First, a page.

Sulfur plumes from manufacturing creating the "sulfur shadow plume" and yes, it does lower temps in a big way under it, but causes major havoc in other ways, including on reproductive systems. Altogether so stupid we should pillory the advocates. (Not really.)

We do have to reduce consumption and there will be a drastic "correction" in population distribution at some point. Just everyone cut out a hamburger or two and we could get much of the rainforest back..seriously.

Anonymous said...

I believe the guy with the water ships designed them to nearly robotic, wind powered and wooden. ,, at least that was how Mr Dyer explained them.

opposed to firing of rockets they probably are better, and we know we can launch a ship, their luck with rockets bewteen failure and delays is not good.

Sebastian Ernst Ronin said...

IMO, outside of reforestation, these ideas strike me as just more extensions of technological determinism, i.e. some techie gadget will "fix" the problem. They would seem to be in the league with Sir Richard Branson offering a $25 million reward to the inventer(s) of a technological fix to suck CO2 out of the atmosphere.

The latter, and the tech ideas in your post, betray the laws of thermodynamics. To do these on a proper scale, if they were do-able, would translate into blowing through a new entropic level. This is a major blind spot for "Green economy" types. Quite simply, we can't get there from here.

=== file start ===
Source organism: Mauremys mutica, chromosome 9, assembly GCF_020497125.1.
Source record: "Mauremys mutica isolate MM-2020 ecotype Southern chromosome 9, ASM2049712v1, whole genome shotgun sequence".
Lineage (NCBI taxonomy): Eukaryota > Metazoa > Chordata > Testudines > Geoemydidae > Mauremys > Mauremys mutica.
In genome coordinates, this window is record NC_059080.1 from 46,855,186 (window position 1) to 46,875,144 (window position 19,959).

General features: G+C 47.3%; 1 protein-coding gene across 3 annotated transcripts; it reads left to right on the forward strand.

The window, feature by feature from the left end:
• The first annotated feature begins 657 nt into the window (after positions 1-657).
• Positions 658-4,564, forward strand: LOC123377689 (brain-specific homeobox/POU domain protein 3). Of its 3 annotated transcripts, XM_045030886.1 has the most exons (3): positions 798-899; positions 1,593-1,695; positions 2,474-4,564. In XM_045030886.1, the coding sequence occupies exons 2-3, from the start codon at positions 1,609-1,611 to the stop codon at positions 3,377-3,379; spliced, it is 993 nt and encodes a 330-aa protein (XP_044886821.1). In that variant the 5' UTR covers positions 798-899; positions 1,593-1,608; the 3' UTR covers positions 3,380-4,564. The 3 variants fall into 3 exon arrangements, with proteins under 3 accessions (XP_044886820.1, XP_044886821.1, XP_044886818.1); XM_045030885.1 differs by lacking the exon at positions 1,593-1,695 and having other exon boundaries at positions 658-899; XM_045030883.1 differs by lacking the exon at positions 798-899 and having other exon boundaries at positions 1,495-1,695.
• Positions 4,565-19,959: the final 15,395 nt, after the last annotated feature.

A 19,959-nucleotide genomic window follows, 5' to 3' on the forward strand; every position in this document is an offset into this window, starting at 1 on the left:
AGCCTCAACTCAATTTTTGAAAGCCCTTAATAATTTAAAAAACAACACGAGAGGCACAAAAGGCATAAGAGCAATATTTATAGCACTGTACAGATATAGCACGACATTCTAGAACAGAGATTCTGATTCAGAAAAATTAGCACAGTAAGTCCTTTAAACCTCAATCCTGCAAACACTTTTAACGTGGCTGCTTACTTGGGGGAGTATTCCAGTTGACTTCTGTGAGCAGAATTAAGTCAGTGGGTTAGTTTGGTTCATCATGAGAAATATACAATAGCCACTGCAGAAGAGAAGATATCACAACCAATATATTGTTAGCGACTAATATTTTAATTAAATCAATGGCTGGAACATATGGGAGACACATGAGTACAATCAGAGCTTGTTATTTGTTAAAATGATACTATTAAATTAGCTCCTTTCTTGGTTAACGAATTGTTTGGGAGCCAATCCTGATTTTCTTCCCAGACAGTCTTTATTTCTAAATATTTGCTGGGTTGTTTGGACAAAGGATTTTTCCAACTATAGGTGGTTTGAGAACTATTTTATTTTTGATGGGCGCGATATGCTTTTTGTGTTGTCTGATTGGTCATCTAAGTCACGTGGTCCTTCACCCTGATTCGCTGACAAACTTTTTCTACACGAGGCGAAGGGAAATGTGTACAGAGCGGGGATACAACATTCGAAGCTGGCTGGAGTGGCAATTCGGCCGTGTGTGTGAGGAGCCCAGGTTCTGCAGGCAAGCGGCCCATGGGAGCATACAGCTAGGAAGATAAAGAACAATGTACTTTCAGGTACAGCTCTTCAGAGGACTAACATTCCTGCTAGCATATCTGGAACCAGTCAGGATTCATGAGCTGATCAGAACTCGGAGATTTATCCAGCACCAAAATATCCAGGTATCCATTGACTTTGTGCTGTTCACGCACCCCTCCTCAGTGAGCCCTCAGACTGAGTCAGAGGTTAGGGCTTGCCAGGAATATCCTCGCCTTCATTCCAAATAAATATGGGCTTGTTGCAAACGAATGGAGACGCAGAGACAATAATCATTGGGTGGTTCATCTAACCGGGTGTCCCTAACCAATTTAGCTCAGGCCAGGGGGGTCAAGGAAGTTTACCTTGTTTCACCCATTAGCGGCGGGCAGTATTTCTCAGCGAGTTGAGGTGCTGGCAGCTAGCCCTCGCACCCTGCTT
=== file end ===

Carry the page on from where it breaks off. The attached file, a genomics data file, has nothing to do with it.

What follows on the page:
Lastly, few if any, are prepared to acknowledge and then own the transition stage to whatever kind of "better" world. There will be much, much hurt. It's really that simple. A blobal purge of 3-5 billion over the course of the century is likely. Ban-ki Moon is already pleading (to bankrupt global financial agencies) to come to the aid of "the bottom billion." It's already underway. As we enter a Post-Peak Oil world, why would it not be?

Anonymous said...

I'm not married to any of these ideas the whole point of my post is however is to bring light to the point is that they are now being considered and when desperate enough man will try them.

Despite enbracing a power down scenerio personaly, I do love to talk tech and we really should discuss, build a case for or against which of these is most dangerous so when they pop it on us we are ready.

James Lovelock has recently said that in 100 years our population will be only 1 billion, This in my opinion is probably what needs to happen, like it or not